India & Its Disappearing 50 Shades Of Green

India & Its Disappearing Forest


According to Government data, India has 21.34% of the forest cover. Good news? Not really! India must have 33% forest cover for sustainable development. Not only are we falling short of forest cover by a very big margin, but according to the research body "Down to Earth" India's 'good forest cover is just 12%.


With Indian population growing at a very fast pace, forests are being cleared  to make room for this growing number. Trees are being cut in the name of development. Ecosystem is being destroyed and we could be at the point of no return.


Trees not only give us wood, shade and food they also harbour avian life. They also hold the soil together and contribute majorly in the formation of rains. There is an urgent need to save and make India greener. Can we simply pass the buck and expect the government to deliver? No. India can become green again and we can be the change. Here are a few examples of several powerful ecological movements of India that saved the environment...


Chipko Movement:


Chipko Movement


When  a drive to clear forests of Uttarakhand began, Sunderlal Bahuguna and Chandi Prasad Bhatt hit upon a novel solution. They asked people from their village to 'chipko' or stick to the trees by hugging them. This movement gained international attention and successfully saved the forests of Garhwals. This also inspired the Appiko movement of Karnataka.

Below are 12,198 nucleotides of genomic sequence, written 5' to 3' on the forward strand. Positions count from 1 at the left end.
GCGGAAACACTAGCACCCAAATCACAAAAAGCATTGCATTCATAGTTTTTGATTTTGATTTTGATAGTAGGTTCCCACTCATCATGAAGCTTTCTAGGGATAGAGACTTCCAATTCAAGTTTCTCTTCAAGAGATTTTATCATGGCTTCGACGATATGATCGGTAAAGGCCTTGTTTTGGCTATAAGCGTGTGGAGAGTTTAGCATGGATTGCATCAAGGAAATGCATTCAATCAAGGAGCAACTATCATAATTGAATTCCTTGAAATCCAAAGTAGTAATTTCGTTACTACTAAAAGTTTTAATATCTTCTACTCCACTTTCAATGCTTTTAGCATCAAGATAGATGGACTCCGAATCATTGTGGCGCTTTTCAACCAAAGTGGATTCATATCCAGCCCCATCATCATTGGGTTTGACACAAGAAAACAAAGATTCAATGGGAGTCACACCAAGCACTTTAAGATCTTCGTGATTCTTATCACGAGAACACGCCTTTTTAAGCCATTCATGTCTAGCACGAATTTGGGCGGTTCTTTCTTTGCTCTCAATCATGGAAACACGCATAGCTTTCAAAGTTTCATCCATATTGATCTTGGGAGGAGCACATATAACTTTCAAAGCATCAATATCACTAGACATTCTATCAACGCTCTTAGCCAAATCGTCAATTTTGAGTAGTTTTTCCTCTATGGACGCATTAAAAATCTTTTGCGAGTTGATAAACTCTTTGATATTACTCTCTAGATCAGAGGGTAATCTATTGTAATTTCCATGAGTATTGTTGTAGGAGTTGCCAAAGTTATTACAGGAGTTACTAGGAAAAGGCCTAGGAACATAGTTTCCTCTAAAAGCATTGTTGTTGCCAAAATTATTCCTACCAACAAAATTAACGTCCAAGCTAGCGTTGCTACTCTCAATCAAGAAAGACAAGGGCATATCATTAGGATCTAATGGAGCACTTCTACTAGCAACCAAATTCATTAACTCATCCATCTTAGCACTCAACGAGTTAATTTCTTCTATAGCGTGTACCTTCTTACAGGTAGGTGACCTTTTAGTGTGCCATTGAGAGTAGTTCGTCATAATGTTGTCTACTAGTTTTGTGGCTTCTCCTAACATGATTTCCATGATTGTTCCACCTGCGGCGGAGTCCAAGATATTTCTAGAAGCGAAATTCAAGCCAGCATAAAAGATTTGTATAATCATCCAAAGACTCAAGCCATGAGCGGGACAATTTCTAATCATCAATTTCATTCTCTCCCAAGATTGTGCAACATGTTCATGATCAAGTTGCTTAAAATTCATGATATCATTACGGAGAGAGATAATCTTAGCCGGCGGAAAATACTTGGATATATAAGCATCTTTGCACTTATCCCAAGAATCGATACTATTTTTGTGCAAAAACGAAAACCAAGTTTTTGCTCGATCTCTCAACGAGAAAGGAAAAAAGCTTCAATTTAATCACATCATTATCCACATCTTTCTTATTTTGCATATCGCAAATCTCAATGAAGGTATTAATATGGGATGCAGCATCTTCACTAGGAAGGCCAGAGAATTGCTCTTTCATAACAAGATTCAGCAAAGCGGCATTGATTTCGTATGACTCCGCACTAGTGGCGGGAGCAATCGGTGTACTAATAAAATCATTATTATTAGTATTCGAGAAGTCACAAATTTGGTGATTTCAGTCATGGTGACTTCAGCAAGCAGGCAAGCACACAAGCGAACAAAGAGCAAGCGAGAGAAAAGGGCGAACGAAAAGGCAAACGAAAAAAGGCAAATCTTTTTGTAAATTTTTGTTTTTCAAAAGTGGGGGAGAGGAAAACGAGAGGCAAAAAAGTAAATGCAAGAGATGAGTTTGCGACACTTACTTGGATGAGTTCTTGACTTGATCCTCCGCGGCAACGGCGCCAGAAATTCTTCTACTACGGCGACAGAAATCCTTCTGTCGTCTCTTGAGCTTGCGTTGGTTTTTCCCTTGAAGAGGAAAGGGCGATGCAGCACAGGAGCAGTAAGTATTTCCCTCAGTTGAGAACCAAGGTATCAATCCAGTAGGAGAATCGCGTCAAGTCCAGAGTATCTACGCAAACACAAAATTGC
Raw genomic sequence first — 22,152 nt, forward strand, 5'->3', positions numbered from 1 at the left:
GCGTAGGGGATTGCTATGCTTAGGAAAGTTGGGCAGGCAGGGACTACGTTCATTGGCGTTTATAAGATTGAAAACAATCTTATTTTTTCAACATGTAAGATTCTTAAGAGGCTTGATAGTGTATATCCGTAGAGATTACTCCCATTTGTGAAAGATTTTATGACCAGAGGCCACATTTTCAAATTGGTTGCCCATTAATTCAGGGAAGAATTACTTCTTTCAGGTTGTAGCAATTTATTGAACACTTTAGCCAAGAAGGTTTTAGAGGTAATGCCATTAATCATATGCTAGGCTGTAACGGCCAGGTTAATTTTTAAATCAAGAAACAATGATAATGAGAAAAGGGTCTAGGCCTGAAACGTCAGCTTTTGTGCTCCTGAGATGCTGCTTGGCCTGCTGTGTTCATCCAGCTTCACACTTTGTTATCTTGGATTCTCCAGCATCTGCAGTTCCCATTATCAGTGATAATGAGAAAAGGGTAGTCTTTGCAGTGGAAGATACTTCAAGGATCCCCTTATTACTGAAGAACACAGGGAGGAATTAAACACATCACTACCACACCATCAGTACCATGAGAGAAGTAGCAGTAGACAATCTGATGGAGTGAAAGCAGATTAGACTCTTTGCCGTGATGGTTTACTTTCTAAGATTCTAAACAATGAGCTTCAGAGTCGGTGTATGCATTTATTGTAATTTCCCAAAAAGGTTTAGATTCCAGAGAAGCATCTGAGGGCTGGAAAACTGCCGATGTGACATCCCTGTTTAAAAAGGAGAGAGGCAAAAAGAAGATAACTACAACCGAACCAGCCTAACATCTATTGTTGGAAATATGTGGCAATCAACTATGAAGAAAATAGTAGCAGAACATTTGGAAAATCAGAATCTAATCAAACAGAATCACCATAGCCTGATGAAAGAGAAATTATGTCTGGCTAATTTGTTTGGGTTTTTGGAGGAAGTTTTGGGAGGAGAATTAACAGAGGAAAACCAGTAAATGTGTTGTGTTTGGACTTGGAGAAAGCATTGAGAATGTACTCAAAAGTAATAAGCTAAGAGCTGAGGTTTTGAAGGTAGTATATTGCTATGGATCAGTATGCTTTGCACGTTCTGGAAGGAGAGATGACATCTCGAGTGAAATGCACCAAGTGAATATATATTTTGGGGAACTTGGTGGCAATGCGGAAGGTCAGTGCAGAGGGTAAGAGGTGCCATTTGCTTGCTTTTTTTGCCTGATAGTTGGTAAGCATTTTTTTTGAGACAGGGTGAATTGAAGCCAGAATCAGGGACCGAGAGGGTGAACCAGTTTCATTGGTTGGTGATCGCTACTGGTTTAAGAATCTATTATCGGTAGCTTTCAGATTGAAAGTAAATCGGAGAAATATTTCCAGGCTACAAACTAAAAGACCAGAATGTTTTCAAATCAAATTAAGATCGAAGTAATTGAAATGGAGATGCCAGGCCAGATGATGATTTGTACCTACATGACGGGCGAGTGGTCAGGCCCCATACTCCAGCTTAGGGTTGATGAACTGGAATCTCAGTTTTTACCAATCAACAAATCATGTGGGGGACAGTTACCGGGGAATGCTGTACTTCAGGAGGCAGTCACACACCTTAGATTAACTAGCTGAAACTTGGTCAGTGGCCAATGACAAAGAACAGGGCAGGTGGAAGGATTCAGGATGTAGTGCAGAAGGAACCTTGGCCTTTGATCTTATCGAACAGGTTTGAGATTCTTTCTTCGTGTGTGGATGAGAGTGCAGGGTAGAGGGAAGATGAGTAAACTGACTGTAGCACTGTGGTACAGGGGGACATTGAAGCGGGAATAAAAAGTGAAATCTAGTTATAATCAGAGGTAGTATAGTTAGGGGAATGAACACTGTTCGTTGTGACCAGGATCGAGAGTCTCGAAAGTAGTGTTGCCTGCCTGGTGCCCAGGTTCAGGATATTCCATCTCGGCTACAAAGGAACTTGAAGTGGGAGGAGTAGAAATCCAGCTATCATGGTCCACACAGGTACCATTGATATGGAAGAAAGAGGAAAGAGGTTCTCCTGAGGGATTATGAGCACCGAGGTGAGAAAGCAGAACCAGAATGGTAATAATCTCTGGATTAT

Jungle Bachao Andolan:


India & Its Disappearing Forest


This was a movement initiated by the tribals of Bihar from the Singhbhaum District. They simply refused to let the government clear the native Sal tree with Teak. Teak wood has high commercial value, but the tribals worship Sal tree and hence resisted the government.


Save the Silent Valley movement:


India & Its Disappearing Forest


Silent valley located in Palakkad district of Kerala is a treasure trove. But this forest was on the verge of destruction all thanks to the Kuthipuzha hydro-electric project. Periyar river, flora and fauna of the Silent valley were in danger. But the residents protested and a committee was formed by the government and the project was scrapped.


All these examples highlight that we need not depend on the government for saving the nature. We can be the change we want to be. We must encourage forestation and prevent mindless destruction of forest cover because Nature is not a gift from our elders but it is a loan from our children.




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